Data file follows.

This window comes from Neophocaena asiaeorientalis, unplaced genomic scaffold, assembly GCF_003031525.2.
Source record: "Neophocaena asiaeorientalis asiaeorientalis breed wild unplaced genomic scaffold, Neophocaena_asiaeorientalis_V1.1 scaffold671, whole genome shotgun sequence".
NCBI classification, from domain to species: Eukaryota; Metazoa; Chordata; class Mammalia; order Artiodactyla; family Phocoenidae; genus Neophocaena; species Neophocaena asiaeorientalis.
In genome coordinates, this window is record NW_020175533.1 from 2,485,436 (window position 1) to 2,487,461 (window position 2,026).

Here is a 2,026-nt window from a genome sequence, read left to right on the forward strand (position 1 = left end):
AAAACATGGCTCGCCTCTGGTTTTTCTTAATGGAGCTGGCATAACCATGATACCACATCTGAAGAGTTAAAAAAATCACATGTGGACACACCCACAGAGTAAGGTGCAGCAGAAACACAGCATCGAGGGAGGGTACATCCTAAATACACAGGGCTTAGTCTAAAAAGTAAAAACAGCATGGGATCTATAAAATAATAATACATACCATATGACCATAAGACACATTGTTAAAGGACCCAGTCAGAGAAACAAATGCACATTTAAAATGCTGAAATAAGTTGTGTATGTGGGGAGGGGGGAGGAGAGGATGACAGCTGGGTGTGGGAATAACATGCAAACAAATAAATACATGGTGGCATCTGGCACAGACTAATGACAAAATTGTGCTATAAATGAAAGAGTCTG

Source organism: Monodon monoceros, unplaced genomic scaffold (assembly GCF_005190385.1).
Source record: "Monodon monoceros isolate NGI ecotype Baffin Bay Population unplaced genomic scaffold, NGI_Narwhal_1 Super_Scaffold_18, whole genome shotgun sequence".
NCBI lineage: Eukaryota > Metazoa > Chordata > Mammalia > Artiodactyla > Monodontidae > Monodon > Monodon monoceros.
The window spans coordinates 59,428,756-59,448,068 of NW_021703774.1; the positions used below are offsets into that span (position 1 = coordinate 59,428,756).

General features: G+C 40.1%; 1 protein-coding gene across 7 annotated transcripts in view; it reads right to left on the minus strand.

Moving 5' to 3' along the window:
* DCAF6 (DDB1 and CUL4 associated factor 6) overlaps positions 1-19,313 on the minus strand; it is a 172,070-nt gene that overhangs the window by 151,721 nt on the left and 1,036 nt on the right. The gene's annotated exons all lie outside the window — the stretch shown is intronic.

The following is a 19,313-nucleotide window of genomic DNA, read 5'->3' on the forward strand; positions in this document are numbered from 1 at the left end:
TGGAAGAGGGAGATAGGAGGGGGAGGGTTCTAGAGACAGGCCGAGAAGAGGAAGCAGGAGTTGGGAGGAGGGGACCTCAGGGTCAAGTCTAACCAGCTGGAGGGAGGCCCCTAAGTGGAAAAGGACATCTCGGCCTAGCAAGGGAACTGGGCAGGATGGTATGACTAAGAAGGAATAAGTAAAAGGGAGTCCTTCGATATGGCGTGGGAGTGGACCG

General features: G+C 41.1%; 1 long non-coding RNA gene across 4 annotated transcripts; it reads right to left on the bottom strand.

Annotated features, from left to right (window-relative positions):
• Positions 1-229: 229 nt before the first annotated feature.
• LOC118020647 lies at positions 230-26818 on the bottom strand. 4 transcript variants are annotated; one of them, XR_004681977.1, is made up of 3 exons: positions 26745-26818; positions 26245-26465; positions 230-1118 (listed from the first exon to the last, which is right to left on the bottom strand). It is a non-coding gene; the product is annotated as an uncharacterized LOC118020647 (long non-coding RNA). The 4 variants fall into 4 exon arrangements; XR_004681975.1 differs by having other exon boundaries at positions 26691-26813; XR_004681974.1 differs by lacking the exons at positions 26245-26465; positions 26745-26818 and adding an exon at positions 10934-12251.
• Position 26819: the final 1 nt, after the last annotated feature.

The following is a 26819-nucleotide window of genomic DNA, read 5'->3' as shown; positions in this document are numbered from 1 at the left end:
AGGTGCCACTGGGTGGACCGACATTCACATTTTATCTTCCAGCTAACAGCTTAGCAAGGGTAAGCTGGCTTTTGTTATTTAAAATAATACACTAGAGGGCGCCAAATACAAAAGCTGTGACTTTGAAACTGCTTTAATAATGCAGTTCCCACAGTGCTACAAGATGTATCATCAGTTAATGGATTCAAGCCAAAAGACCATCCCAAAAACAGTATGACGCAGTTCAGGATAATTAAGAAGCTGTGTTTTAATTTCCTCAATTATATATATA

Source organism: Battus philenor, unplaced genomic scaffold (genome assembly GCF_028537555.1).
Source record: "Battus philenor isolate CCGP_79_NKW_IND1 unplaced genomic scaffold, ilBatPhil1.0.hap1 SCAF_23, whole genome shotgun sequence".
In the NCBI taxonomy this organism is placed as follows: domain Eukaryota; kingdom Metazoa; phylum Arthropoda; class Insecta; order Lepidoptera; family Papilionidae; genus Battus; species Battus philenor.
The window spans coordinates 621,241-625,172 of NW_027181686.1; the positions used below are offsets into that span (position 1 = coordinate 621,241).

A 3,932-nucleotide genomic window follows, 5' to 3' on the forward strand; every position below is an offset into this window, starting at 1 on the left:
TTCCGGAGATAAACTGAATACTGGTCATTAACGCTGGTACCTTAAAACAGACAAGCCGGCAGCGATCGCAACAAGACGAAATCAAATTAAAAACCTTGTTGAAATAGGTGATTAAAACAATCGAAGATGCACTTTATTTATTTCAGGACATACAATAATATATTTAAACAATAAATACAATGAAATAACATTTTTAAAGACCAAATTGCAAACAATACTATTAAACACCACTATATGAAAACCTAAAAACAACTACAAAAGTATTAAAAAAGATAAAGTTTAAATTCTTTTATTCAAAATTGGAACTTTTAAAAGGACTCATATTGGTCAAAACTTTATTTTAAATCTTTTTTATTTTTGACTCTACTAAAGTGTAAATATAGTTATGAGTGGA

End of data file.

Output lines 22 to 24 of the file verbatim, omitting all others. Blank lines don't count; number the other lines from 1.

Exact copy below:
AGGTGCCACTGGGTGGACCGACATTCACATTTTATCTTCCAGCTAACAGCTTAGCAAGGGTAAGCTGGCTTTTGTTATTTAAAATAATACACTAGAGGGCGCCAAATACAAAAGCTGTGACTTTGAAACTGCTTTAATAATGCAGTTCCCACAGTGCTACAAGATGTATCATCAGTTAATGGATTCAAGCCAAAAGACCATCCCAAAAACAGTATGACGCAGTTCAGGATAATTAAGAAGCTGTGTTTTAATTTCCTCAATTATATATATA

Source organism: Battus philenor, unplaced genomic scaffold (genome assembly GCF_028537555.1).
Source record: "Battus philenor isolate CCGP_79_NKW_IND1 unplaced genomic scaffold, ilBatPhil1.0.hap1 SCAF_23, whole genome shotgun sequence".